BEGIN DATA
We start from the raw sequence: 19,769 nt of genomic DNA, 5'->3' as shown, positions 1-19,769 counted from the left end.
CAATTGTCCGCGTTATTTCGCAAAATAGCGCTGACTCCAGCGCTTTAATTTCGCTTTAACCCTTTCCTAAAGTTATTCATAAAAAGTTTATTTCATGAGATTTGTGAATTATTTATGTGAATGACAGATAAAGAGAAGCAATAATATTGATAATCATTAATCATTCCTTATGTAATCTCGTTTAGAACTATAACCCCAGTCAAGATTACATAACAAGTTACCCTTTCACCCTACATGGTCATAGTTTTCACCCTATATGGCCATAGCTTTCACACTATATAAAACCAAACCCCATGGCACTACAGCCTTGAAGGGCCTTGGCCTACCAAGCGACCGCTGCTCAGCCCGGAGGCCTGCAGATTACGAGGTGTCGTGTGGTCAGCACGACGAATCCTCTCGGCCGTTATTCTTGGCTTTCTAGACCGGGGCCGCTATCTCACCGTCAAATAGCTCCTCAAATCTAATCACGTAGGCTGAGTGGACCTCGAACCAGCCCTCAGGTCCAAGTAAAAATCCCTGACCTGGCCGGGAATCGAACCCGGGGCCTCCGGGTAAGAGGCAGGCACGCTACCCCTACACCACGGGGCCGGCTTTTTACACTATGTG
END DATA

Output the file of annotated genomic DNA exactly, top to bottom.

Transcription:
We start from the raw sequence: 19,769 nt of genomic DNA, 5'->3' as shown, positions 1-19,769 counted from the left end.
CAATTGTCCGCGTTATTTCGCAAAATAGCGCTGACTCCAGCGCTTTAATTTCGCTTTAACCCTTTCCTAAAGTTATTCATAAAAAGTTTATTTCATGAGATTTGTGAATTATTTATGTGAATGACAGATAAAGAGAAGCAATAATATTGATAATCATTAATCATTCCTTATGTAATCTCGTTTAGAACTATAACCCCAGTCAAGATTACATAACAAGTTACCCTTTCACCCTACATGGTCATAGTTTTCACCCTATATGGCCATAGCTTTCACACTATATAAAACCAAACCCCATGGCACTACAGCCTTGAAGGGCCTTGGCCTACCAAGCGACCGCTGCTCAGCCCGGAGGCCTGCAGATTACGAGGTGTCGTGTGGTCAGCACGACGAATCCTCTCGGCCGTTATTCTTGGCTTTCTAGACCGGGGCCGCTATCTCACCGTCAAATAGCTCCTCAAATCTAATCACGTAGGCTGAGTGGACCTCGAACCAGCCCTCAGGTCCAAGTAAAAATCCCTGACCTGGCCGGGAATCGAACCCGGGGCCTCCGGGTAAGAGGCAGGCACGCTACCCCTACACCACGGGGCCGGCTTTTTACACTATGTG